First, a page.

Farm Progress

A key to stopping agroterrorism lies in heightened awareness among growers and field workers and paying more attention to what could be suspicious activity.

April 16, 2012

2 Min Read
<p> <strong>There are an estimated 71,000 acres of marijuana under cultivation each year in California. That represents 121 square miles or an area equivalent to the size of Sacramento.</strong></p>

Speakers at an “ag crimes and terrorism” summit held at the Kearney Ag Center in Parlier offered several tips for growers and farm workers that can be used to help thwart terrorist acts and thefts. They included these pointers:

(For more coverage of the agroterrorism threat to American agriculture, see: Agroterrorists put US farmers in crosshairs)

  • Keep a pen or pencil and paper handy to record license numbers of vehicles or other information connected to suspicious activity. Remember that many cell phones can be used to take photographs.

  • “Your employees are your eyes and ears, and it’s OK to question somebody,” said Ryan Jacobsen, executive director of the Fresno County Farm Bureau. He and others said heightened awareness of any suspicious activity is vital.

  • Take note of people taking photographs, videotaping, using binoculars or doing sketches. “We’re not talking about people taking pictures of blossoms,” said Fresno County Sheriff Margaret Mims. Instead, she said, taking pictures of storage areas, for example, could arouse suspicion.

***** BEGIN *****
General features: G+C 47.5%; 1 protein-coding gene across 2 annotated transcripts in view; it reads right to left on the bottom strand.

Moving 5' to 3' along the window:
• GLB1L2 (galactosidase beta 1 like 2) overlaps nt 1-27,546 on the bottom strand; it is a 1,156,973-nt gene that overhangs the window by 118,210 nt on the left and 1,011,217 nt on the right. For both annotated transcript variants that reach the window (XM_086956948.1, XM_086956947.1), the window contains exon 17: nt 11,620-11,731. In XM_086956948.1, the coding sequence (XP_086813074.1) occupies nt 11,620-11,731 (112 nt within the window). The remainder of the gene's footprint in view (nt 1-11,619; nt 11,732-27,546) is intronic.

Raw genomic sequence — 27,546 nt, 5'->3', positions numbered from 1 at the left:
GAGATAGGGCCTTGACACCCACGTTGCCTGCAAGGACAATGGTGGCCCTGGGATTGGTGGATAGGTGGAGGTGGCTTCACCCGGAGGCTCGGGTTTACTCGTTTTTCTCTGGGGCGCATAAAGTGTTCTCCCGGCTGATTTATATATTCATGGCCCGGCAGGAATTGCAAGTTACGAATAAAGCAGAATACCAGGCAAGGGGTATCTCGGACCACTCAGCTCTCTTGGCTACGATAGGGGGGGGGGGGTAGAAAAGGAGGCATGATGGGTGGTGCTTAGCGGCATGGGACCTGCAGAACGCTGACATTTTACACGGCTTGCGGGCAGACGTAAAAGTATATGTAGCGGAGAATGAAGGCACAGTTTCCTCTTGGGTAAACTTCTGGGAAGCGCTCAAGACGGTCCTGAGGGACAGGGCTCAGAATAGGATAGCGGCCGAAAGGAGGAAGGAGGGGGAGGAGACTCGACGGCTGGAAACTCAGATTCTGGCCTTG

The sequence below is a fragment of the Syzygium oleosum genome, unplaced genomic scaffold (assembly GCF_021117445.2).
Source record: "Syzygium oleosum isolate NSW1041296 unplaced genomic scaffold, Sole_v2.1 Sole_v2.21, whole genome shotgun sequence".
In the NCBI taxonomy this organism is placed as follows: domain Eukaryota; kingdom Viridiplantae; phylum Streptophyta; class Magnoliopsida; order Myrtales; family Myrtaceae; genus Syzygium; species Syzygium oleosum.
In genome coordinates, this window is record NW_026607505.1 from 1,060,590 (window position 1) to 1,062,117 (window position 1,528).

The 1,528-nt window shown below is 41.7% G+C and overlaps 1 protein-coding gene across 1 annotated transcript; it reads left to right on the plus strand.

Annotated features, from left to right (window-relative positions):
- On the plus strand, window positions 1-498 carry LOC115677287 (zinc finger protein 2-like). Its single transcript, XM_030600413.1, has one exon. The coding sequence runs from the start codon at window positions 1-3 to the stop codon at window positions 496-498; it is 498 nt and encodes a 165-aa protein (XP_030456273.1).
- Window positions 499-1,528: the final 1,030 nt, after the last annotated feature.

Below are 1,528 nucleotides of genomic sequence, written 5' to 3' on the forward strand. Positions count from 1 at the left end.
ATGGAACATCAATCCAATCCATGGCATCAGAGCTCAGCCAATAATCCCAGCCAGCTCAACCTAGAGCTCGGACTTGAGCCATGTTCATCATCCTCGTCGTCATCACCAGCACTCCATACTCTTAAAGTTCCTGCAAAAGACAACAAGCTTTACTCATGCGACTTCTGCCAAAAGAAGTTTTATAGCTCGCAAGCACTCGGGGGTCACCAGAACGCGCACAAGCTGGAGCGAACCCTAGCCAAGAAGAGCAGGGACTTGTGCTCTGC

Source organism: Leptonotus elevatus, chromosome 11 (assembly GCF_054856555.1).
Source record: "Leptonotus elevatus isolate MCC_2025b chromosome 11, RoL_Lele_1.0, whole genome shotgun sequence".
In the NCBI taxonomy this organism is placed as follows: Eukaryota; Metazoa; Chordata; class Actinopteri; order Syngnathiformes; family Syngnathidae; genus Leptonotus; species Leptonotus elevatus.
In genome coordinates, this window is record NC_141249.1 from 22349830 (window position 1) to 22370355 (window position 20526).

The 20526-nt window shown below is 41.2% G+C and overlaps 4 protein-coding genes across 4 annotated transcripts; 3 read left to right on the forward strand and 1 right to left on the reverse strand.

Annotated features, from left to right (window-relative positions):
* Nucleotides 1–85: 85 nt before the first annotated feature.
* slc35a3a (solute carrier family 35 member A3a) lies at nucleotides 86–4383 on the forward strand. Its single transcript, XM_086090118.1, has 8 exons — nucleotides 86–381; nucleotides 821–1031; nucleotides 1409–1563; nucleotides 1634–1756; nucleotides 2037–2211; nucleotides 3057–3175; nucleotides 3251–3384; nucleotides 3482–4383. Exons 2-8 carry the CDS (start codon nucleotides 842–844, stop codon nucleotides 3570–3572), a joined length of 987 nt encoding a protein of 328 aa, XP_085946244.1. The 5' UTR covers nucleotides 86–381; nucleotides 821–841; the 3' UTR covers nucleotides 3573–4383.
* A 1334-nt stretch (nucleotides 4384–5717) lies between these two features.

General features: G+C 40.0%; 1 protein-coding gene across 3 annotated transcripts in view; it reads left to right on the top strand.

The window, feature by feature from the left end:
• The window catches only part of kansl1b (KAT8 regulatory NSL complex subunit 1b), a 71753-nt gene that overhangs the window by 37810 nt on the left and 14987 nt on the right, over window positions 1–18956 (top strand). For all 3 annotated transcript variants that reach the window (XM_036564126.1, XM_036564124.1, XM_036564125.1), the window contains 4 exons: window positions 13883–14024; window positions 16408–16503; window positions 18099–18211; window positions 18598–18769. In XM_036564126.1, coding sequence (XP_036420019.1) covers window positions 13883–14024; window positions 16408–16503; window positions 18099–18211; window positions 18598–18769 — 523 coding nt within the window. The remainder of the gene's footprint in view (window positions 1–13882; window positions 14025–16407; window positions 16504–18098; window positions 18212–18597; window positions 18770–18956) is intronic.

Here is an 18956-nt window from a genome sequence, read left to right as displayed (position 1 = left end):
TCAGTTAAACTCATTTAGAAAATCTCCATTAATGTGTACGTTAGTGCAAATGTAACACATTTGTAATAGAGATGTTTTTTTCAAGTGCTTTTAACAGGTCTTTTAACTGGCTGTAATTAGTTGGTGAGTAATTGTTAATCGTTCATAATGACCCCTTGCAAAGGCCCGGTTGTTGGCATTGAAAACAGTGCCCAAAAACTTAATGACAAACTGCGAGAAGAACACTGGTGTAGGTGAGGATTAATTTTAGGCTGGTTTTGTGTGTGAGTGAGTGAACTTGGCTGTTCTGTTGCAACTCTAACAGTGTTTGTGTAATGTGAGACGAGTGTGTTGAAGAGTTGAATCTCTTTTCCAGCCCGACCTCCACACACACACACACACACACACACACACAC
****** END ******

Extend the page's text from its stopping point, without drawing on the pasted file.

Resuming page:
• Harden known likely targets of theft or terrorism. Identify vulnerable assets and take steps such as marking equipment with an identification number and controlling access points for delivery vehicles.

  • Crime stopper lines can be used to great effect, and it is often the criminals who report each other. “There is no honor among thieves,” Jacobsen said.

  • Mims advises: “See if people are doing surveillance or asking probing questions about security. Trust your gut.”

  • Be aware of quarantined areas, said Carol Hafner, Fresno County agricultural commissioner and don’t “pack a pest.” Report pests promptly she said: “Call us, we’re the bug cops.” Take pictures with the pest beside a dime, she said, and collect a specimen. If plant material figures into an issue, put it in a sealed plastic bag.

  • Let authorities know of the death of a large number of livestock or significant crop losses that are not weather-related, said Tom Knowles, a retired FBI agent and authority on terrorism.

  • Report the theft of chemical sprayers.

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